Financial Literacy - Not Simply Adding Funds

Literacy levels globally have always been a worrying factor for government education systems. While education systems and funding are focused to improving general literacy we often find financial literacy, the understanding of financial knowledge and possession of a skill set that allows a person to make effective financial decisions, is lacking.  While no formal education systems exist and with numerous opportunities for unscrupulous companies to take advantage of consumers, the average person in the street is generally unaware of how to organise their own finances effectively. It is exceedingly worrying in an age of debt that  the rate of financial literacy is so low, but more worrying is the truth that those who are not financially educated are not actively seeking knowledge nor are they concerned about the lack knowledge or aware that it is an issue.

How much do we know?

For the majority of people, simply having a bank account where we can keep our money and an institution that we can borrow money from and pay back is the understanding that they have of finances. Respondents in Australia were questioned about compound interest and as many as 78% reported to understand the concept, but when faced with a simple equation using the knowledge, only 28% were able to complete the problem.  In the same OECD study conducted in 2005, Korean students mostly failed an exam which tested their ability and understanding of managing personal finances, such as credit cards, retirement funds and personal loans. With stats as shocking as these, where can you find out more about financial literacy and what should you understand?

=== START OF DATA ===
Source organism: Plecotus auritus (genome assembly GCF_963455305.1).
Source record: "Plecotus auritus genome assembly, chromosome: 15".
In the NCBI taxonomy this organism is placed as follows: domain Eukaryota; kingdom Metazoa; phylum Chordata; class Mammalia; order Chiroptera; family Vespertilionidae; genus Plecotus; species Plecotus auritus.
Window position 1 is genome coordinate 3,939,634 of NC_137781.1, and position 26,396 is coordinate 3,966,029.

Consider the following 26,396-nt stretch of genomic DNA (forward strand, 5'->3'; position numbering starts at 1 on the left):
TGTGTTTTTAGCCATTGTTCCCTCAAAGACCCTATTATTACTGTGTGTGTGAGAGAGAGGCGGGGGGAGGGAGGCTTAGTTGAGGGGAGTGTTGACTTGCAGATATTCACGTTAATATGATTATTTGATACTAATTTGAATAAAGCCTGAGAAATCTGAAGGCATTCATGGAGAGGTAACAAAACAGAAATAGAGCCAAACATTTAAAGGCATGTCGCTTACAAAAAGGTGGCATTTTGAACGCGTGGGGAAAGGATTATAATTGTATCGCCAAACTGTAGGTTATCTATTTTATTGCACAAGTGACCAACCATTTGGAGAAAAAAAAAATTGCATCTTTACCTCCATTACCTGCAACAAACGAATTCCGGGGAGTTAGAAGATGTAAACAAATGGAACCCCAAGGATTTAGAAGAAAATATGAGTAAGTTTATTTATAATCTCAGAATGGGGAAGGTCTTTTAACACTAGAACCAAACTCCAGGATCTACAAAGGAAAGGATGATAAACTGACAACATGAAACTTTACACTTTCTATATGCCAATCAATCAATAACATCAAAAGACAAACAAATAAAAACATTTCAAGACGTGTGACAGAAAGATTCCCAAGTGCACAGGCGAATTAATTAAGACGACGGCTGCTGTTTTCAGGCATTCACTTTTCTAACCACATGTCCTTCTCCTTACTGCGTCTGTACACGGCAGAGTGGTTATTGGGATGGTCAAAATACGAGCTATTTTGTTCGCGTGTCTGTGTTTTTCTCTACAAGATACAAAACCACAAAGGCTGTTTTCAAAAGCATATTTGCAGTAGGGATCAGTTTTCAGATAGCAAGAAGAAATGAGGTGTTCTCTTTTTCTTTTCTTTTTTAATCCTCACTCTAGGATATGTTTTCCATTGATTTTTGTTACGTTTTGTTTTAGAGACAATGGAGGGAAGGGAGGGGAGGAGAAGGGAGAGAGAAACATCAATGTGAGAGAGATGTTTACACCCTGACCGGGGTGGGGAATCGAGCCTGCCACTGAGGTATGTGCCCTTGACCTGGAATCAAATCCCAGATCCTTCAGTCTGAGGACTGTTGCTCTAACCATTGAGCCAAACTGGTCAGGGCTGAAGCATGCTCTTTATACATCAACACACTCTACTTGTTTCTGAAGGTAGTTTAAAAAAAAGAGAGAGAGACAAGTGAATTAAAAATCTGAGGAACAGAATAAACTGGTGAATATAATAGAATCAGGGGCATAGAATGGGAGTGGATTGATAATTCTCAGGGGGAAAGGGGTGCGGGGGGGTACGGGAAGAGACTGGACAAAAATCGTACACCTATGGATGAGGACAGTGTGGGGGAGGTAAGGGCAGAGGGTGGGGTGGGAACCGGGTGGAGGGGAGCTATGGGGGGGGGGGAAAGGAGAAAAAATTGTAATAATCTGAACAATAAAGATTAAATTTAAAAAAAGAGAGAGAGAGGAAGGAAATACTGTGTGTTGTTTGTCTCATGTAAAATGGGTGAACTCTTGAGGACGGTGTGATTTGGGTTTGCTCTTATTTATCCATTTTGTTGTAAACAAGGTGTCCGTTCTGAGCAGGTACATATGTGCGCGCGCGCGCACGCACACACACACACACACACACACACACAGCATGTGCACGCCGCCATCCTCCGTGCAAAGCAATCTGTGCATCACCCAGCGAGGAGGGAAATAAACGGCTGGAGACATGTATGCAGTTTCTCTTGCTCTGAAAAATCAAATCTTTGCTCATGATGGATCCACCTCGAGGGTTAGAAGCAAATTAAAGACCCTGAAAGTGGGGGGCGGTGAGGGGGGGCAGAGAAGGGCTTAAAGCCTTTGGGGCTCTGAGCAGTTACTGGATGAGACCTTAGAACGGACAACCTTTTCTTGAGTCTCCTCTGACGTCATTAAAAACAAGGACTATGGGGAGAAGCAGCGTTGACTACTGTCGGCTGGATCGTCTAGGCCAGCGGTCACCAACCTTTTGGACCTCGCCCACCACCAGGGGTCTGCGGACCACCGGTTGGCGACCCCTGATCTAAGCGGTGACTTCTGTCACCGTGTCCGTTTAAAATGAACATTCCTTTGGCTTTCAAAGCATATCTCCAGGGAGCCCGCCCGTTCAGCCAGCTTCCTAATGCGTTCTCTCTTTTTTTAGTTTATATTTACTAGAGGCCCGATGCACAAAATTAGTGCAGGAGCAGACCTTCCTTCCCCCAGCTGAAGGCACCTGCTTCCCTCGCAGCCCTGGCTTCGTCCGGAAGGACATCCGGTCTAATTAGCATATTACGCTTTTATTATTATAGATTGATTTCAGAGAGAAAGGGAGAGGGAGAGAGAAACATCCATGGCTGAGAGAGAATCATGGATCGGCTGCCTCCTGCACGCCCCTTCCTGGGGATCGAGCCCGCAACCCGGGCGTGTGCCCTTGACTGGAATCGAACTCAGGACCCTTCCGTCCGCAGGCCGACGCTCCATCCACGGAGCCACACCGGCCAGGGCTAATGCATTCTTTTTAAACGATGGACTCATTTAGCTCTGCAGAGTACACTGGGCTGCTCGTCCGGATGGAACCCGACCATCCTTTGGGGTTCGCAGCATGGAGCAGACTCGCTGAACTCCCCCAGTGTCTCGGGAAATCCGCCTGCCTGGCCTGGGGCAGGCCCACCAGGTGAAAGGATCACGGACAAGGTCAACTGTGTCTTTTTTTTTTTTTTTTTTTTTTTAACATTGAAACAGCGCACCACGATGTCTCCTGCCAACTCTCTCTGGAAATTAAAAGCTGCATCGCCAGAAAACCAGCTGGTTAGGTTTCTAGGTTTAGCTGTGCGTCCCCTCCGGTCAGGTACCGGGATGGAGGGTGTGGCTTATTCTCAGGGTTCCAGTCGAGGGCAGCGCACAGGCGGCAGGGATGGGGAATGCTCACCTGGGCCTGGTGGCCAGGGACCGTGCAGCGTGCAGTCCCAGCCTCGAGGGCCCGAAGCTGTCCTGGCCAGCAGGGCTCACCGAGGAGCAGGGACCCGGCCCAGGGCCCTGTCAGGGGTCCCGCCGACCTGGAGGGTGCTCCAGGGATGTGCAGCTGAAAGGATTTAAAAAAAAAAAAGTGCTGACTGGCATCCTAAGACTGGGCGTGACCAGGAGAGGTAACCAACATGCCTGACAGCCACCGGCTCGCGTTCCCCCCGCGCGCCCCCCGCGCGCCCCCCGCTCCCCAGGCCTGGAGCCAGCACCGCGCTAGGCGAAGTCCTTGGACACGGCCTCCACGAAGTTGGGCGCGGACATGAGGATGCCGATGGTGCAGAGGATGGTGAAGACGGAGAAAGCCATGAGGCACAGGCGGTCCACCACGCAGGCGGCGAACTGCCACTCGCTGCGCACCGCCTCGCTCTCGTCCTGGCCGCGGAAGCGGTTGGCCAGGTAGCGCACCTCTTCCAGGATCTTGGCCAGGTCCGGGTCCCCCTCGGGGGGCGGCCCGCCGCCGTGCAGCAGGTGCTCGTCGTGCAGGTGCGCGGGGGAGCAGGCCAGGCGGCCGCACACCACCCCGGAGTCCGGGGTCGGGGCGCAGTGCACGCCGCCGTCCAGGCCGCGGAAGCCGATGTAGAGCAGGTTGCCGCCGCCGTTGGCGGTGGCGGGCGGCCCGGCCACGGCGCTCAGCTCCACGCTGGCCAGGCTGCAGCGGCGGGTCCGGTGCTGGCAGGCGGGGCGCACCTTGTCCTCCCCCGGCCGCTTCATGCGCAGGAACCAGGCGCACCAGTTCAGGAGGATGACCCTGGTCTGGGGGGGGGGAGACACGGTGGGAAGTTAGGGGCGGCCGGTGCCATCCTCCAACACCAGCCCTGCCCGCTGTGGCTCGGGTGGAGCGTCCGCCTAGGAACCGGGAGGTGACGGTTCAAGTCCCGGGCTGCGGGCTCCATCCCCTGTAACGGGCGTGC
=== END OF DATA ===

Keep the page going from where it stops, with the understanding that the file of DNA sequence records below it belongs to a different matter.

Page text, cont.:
What do we do about it?

While most of us want to get in and out of banks as quickly as possible, speaking to your financial advisor is a quick and easy way to understand the basics of how they manage your money. Make sure that you speak to a consultant, understand what financial services you are paying for and whether or not you require all the facilities that you are paying for. When offered any type of credit, find out about multiple options for you to lend and varying methods and time frames of repayment that you can possibly take out. If you are looking to put money away for saving, speak to your advisor on the different options that you can have, for long term saving for your child’s education and future, through to short term access for that 3D TV you want for Christmas. Make sure you ask questions and actively seek to understand how your finances work and you’ll be well on your way to ensuring that you don’t get surprises and actually manage your finances, instead of letting them manage you.

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